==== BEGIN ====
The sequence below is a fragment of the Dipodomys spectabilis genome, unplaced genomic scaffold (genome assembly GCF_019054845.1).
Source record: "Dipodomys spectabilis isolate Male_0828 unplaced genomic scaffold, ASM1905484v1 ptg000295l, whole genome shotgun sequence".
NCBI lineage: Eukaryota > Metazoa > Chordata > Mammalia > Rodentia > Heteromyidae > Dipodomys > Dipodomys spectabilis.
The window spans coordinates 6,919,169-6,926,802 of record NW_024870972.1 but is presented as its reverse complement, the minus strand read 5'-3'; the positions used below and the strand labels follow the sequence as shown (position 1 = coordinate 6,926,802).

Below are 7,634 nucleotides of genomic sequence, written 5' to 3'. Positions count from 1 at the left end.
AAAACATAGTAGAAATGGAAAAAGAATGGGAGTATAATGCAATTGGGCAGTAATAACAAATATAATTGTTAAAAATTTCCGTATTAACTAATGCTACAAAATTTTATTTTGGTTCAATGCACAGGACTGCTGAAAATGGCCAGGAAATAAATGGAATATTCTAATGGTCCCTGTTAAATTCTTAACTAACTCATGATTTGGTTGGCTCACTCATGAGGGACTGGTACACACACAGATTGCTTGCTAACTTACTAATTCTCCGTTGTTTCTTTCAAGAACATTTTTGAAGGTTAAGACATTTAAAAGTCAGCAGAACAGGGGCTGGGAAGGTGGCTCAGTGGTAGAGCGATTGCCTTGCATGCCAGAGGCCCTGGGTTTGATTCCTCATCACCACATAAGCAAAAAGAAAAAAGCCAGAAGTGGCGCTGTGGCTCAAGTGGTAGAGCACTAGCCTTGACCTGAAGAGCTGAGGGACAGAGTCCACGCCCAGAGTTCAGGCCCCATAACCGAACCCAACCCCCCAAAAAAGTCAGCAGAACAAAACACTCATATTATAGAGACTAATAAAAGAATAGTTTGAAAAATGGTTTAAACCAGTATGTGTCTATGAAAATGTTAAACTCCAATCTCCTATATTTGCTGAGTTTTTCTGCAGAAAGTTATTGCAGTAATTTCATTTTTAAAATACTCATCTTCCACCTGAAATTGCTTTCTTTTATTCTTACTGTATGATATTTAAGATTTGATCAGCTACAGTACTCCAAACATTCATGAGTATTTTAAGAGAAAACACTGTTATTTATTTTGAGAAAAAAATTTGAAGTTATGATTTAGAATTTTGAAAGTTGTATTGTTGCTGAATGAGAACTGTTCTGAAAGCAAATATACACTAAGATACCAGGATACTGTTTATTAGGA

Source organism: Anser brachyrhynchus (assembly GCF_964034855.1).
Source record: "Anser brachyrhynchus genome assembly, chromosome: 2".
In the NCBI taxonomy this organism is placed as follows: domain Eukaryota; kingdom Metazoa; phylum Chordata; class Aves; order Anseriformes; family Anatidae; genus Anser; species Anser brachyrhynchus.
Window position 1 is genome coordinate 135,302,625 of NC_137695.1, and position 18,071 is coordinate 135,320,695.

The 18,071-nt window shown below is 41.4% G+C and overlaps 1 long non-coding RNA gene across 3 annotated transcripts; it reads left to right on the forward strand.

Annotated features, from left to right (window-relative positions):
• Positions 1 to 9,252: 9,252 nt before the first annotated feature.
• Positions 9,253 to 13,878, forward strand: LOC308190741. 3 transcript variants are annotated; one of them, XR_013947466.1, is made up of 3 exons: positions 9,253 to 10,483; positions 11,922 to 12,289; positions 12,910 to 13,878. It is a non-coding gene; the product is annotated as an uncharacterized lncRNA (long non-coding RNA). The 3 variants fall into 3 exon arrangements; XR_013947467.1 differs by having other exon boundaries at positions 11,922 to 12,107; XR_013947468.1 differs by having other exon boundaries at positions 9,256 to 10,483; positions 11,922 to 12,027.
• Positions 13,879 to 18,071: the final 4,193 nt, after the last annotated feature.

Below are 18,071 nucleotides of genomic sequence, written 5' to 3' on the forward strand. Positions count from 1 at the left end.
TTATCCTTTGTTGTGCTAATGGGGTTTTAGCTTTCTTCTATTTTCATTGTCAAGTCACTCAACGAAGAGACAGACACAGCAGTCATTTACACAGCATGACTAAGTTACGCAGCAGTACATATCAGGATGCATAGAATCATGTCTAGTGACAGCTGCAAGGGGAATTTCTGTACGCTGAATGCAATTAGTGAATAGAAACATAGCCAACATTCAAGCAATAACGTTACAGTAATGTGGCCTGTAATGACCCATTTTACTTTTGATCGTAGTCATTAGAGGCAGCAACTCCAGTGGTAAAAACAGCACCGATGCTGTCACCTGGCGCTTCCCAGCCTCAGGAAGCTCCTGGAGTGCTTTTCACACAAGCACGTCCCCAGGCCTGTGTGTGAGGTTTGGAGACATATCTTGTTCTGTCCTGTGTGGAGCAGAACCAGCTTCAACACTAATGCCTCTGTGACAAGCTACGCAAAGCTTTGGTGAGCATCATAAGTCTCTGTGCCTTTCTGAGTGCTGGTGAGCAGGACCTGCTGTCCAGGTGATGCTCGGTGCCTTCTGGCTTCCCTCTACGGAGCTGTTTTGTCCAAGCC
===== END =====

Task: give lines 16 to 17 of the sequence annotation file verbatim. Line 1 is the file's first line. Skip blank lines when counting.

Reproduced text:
Below are 18,071 nucleotides of genomic sequence, written 5' to 3' on the forward strand. Positions count from 1 at the left end.
TTATCCTTTGTTGTGCTAATGGGGTTTTAGCTTTCTTCTATTTTCATTGTCAAGTCACTCAACGAAGAGACAGACACAGCAGTCATTTACACAGCATGACTAAGTTACGCAGCAGTACATATCAGGATGCATAGAATCATGTCTAGTGACAGCTGCAAGGGGAATTTCTGTACGCTGAATGCAATTAGTGAATAGAAACATAGCCAACATTCAAGCAATAACGTTACAGTAATGTGGCCTGTAATGACCCATTTTACTTTTGATCGTAGTCATTAGAGGCAGCAACTCCAGTGGTAAAAACAGCACCGATGCTGTCACCTGGCGCTTCCCAGCCTCAGGAAGCTCCTGGAGTGCTTTTCACACAAGCACGTCCCCAGGCCTGTGTGTGAGGTTTGGAGACATATCTTGTTCTGTCCTGTGTGGAGCAGAACCAGCTTCAACACTAATGCCTCTGTGACAAGCTACGCAAAGCTTTGGTGAGCATCATAAGTCTCTGTGCCTTTCTGAGTGCTGGTGAGCAGGACCTGCTGTCCAGGTGATGCTCGGTGCCTTCTGGCTTCCCTCTACGGAGCTGTTTTGTCCAAGCC